## 2. Inverse Nodal Problem

In this section, we study the asymptotic formula of nodal points of the boundary value problem (1)–(3) and establish a uniqueness theorem for the inverse node problem with given nodal data.
Let $S ( x , ρ ) , C ( x , ρ ) , φ ( x , ρ )$, and $ψ ( x , ρ )$ be solutions of (1) with the initial conditions
$S ( 0 , ρ ) = 0 , S ′ ( 0 , ρ ) = 1 , C ( 0 , ρ ) = 1 , C ′ ( 0 , ρ ) = 0 ,$
$φ ( 0 , ρ ) = 1 , φ ′ ( 0 , ρ ) = h , ψ ( 1 , ρ ) = a , ψ ′ ( 1 , ρ ) = − ρ .$
Denote $τ = | Im ρ |$, $φ 0 = arctan 1 a$ and
$q 1 ( x ) : = h + 1 2 ∫ 0 x q ( t ) d t .$
Then, the asymptotic formulae of $φ ( x , ρ )$ and $ψ ( x , ρ )$ are as follows:
$φ ( x , ρ ) = cos ρ x + q 1 ( x ) sin ρ x ρ + o e τ x | ρ | , 0 ≤ x ≤ 1 ,$
$φ ′ ( x , ρ ) = − ρ sin ρ x + q 1 ( x ) cos ρ x + o e τ x , 0 ≤ x ≤ 1 , ψ ( x , ρ ) = 1 + a 2 cos ρ ( 1 − x ) − φ 0 + O e τ ( 1 − x ) | ρ | , 0 ≤ x ≤ 1 , ψ ′ ( x , ρ ) = 1 + a 2 ρ sin ρ ( 1 − x ) − φ 0 + O e τ ( 1 − x ) , 0 ≤ x ≤ 1 .$
The characteristic function $Δ ( ρ )$ of L is defined by
$Δ ( ρ ) : = 〈 ψ , φ 〉 ( x , ρ ) ,$
where $ψ , φ 〉 ( ρ , x ) : = ψ ( x , ρ ) φ ′ ( x , ρ ) − ψ ′ ( x , ρ ) φ ( x , ρ )$, which is called Wronskian of $ψ$ and $φ$. Clearly $Δ ( ρ )$ is independent of x (see [10]), and zeros of $Δ ( ρ )$ are called the eigenvalues of L. Denote the index set $A : = { ± 0 , ± 1 , ± 2 , ⋯ }$ (For details, see [31]) and $σ ( L ) : = { ρ n : ρ n ∈ A }$ be the set of eigenvalues. Therefore, the asymptotic formula of $Δ ( ρ )$ is
$Δ ( ρ ) = a φ ′ ( x , ρ ) + ρ φ ( x , ρ ) = 1 + a 2 − ρ sin ρ − φ 0 + ω cos ρ − φ 0 + o ( e τ ) ,$
where
$ω = h + 1 2 ∫ 0 1 q ( t ) d t .$
We have the asymptotic formulae of eigenvalue $ρ n$:
$ρ n = n π + φ 0 + ω n π + φ 0 + κ n n , n ∈ A , | n | ≫ 1 ,$
where ${ κ n } ∈ l 2$. It follows from (6), all eigenvalues are real and simple for sufficiently large $| n |$. By direct calculation, we see that the n-th eigenfunction $φ x , ρ n$ has exactly $| n |$ zeros $x n j ∈ ( 0 , 1 )$, which satisfies the following formula:
$0 < x n 1 < x n 2 < ⋯ < x n n < 1 , if n > 0 , 0 < x n 0 < x n − 1 < ⋯ < x n n + 1 < 1 , if n < 0 ,$
$x n j = ( j − 1 / 2 ) π n π + φ 0 + 2 h + ∫ 0 x n j q ( t ) d t 2 n π + φ 0 2 − ( j − 1 / 2 ) π ω ( n π + φ 0 ) 3 + o 1 n 2 .$
for $n ≫ 1$ uniformly with respect to j. Denote $l n j : = x n j + 1 − x n j$,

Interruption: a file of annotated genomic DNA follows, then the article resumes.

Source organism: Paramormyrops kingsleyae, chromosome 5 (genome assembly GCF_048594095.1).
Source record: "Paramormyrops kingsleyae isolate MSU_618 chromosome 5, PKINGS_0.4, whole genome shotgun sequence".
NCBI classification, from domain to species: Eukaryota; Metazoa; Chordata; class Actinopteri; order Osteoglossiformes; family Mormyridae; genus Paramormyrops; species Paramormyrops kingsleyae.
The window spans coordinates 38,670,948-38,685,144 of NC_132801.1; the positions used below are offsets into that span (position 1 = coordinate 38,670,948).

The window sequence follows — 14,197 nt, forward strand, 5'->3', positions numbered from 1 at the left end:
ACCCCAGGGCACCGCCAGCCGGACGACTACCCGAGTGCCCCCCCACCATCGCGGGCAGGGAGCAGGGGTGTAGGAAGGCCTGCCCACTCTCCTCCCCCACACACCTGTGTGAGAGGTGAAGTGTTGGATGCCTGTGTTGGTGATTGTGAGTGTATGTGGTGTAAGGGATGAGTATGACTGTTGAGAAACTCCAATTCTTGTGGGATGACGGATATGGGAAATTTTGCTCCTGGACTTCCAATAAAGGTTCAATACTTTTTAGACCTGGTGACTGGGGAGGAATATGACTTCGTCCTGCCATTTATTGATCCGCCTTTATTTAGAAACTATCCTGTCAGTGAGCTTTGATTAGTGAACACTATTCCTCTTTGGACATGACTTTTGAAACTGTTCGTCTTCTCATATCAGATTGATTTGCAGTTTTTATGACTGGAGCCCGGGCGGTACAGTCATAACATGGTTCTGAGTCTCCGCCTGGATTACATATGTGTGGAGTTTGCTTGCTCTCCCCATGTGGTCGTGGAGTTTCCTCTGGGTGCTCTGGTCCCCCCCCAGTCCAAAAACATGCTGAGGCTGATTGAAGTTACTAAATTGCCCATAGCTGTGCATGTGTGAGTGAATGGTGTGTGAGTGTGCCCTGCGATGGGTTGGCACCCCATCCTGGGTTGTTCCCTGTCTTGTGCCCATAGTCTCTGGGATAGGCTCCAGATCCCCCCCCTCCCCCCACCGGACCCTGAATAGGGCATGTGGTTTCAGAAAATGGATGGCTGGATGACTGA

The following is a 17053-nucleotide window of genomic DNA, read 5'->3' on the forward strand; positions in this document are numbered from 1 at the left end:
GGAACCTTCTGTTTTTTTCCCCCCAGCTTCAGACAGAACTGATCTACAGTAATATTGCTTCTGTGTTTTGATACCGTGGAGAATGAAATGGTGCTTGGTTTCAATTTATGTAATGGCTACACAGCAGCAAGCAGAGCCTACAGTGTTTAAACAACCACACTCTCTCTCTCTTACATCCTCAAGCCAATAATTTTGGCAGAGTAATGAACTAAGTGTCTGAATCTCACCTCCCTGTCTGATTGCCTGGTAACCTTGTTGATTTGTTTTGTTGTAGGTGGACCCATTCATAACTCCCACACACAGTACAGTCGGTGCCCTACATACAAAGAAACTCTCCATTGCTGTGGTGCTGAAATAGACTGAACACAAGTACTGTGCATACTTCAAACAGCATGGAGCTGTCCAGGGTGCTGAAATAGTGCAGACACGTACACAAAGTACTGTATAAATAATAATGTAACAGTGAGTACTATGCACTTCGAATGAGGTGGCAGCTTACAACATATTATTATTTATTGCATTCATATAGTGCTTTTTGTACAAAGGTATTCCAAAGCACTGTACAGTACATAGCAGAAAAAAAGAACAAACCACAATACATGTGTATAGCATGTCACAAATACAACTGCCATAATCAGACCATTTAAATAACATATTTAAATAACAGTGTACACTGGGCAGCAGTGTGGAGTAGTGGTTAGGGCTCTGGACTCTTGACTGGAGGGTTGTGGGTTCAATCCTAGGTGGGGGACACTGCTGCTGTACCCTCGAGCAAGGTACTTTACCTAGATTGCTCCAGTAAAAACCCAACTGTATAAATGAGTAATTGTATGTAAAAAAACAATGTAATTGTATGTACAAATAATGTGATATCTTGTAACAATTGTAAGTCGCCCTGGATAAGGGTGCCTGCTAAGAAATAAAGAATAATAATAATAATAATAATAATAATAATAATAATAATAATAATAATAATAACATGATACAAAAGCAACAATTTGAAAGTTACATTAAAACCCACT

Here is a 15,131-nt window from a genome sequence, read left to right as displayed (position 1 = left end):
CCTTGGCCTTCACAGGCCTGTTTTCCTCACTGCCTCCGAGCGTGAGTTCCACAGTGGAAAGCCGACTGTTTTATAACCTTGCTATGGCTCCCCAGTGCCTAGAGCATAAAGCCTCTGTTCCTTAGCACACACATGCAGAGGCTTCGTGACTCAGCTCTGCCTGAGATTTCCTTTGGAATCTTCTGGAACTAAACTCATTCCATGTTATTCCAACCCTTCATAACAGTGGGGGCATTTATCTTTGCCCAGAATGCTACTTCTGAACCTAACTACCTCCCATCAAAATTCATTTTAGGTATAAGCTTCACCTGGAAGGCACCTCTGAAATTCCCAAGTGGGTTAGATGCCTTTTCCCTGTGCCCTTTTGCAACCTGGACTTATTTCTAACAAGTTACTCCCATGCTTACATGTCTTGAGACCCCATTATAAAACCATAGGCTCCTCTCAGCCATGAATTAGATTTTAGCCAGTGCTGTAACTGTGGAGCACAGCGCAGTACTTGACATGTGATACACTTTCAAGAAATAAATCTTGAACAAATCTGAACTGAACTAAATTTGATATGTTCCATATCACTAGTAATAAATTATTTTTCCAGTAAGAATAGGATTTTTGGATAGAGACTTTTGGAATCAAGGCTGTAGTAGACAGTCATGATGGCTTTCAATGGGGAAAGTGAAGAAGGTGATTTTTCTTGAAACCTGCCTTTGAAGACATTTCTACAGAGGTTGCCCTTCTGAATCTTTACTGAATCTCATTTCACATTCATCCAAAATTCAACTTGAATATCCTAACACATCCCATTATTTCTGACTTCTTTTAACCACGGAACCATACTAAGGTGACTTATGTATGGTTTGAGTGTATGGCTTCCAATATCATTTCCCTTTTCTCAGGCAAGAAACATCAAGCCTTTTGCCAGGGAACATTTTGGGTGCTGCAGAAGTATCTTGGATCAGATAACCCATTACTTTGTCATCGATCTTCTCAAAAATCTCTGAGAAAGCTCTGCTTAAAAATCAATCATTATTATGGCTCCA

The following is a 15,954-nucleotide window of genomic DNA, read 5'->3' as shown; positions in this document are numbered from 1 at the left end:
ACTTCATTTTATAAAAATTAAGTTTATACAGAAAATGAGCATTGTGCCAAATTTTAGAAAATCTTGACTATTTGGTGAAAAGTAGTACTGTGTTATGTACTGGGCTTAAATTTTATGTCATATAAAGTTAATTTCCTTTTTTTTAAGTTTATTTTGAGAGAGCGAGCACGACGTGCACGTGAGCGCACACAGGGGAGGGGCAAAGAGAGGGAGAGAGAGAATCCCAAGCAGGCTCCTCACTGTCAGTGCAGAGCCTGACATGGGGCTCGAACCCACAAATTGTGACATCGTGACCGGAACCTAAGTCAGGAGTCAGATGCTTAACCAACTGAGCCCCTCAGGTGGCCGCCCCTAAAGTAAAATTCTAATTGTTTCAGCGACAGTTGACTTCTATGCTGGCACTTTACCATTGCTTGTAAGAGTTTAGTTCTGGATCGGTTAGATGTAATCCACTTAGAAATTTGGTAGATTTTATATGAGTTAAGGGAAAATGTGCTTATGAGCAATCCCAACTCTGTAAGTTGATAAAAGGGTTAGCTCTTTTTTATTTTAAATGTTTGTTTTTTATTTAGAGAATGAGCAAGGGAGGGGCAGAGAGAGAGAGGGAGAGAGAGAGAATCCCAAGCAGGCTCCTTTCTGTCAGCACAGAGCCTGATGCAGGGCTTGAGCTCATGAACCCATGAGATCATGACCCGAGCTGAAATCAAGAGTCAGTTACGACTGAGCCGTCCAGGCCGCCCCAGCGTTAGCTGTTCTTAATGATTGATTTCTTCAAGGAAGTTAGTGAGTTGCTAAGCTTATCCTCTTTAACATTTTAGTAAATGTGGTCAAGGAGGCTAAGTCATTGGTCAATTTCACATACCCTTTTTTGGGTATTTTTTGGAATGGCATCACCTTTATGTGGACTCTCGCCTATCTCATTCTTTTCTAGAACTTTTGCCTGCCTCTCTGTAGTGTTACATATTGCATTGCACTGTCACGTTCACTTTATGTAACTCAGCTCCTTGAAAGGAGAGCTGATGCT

$X : = X + ⋃ X − , X + : = ⋃ n = 1 ∞ x n j j = 1 n − 1 and X − : = ⋃ n = − ∞ − 1 x n j j = n + 1 0 .$
It follows from (7)
$l n j = π n π + φ 0 + o 1 n 2$
and X is dense on $( 0 , 1 )$. We have
Theorem 1.
Given $X 0 ⊆ X$, where $X 0$ be dense on $( 0 , 1 )$. For each fixed $x ∈ [ 0 , 1 ]$, select a nodal sequence $x n k j n k ⊆ X 0$ such that $lim n k → ∞ x n k j n k = x$, then
$φ 0 = − π lim n k → ∞ n k n k l n k j n k − 1 , f ( x ) : = lim n k → ∞ 2 ( n k π + φ 0 ) 2 x n k j n k − ( j n k − 1 2 ) π n k π + φ 0 = ∫ 0 x q ( t ) d t + 2 h − 2 ω x .$
Proof.
It follows from (8)
$φ 0 = − π lim n k → ∞ n k ( n k l n k − 1 j n k − 1 ) + o ( 1 ) = − π lim n k → ∞ n k n k l n k − 1 j n k − 1 .$
We reconstruct the coefficient a by
$1 a = tan φ 0 .$
It follows from (7)
$f ( x ) : = lim n k → ∞ 2 ( n k π + φ 0 ) 2 x n k j n k − ( j n k − 1 2 ) π n k π + φ 0 = lim n k → ∞ ∫ 0 ( j n k − 1 2 ) π n k π + φ 0 q ( t ) d t + 2 h − 2 ω ( j n k − 1 2 ) π n k π + φ 0 + o ( 1 ) = ∫ 0 x q ( t ) d t + 2 h − 2 ω x .$
In (10), let $x = 0$, we obtain
$h = f ( 0 ) 2 .$
Taking the derivative with respect to x in (10), we get
$f ′ ( x ) = a . e . q ( x ) − 2 ω .$
Then, we reconstruct the coefficient $q ( x ) − ∫ 0 1 q ( t ) d t$ as follows
$q ( x ) − ∫ 0 1 q ( t ) d t = a . e . f ′ ( x ) + 2 h .$
According to the Theorem 1, the coefficient of L is reconstructed from the nodal subset $X 0$ on $( 0 , 1 )$, and the reconstruction procedure is as follows:
Algorithm 1.
(1)
For each fixed$x ∈ [ 0 , 1 ]$, choose a sequence$x n k j n k ⊆ X 0$such that$lim n k → ∞ x n k j n k = x$;
(2)
The coefficientais reconstructed by (9);
(3)
Calculate the function$f ( x )$from (10);
(4)
Reconstruct the coefficienthof the boundary conditions from (11);
(5)
Recover the function$q ( x ) − ∫ 0 1 q ( t ) d t$by (12).
From Algorithm 1, we obtain the uniqueness theorem
Theorem 2.
$( q ( x ) − ∫ 0 1 q ( t ) d t , h , a )$ can be uniquely determined by the dense nodal subset $X 0$ on $( 0 , 1 )$.

## 3. Numerical Solution of Inverse Nodal Problems

In this section, we study the following numerical solution of inverse node problems of L.
Numerical solution: for sufficiently large n, given the nodal points $x n j , j = 1 , n ¯$ and constants h, a, and $∫ 0 1 q ( t ) d t$, reconstruct the potential function $q ( x )$. The solution $φ ( x , ρ )$ of (1) can be written as follows (see [10]):
$φ x n j , λ n = cos ( ρ n x n j ) + q 1 x n j sin ( ρ n x n j ) ρ n + 1 2 ρ n ∫ 0 x n j q ( t ) sin ( ρ n x n j ) cos ( 2 ρ n t ) d t − 1 2 ρ n ∫ 0 x n j q ( t ) cos ( ρ n x n j ) sin ( 2 ρ n t ) d t + O 1 ρ n 2 = 0 .$
This implies
$cos ( ρ n x n j ) = O 1 ρ n .$
By virtue of (13) and (14), we obtain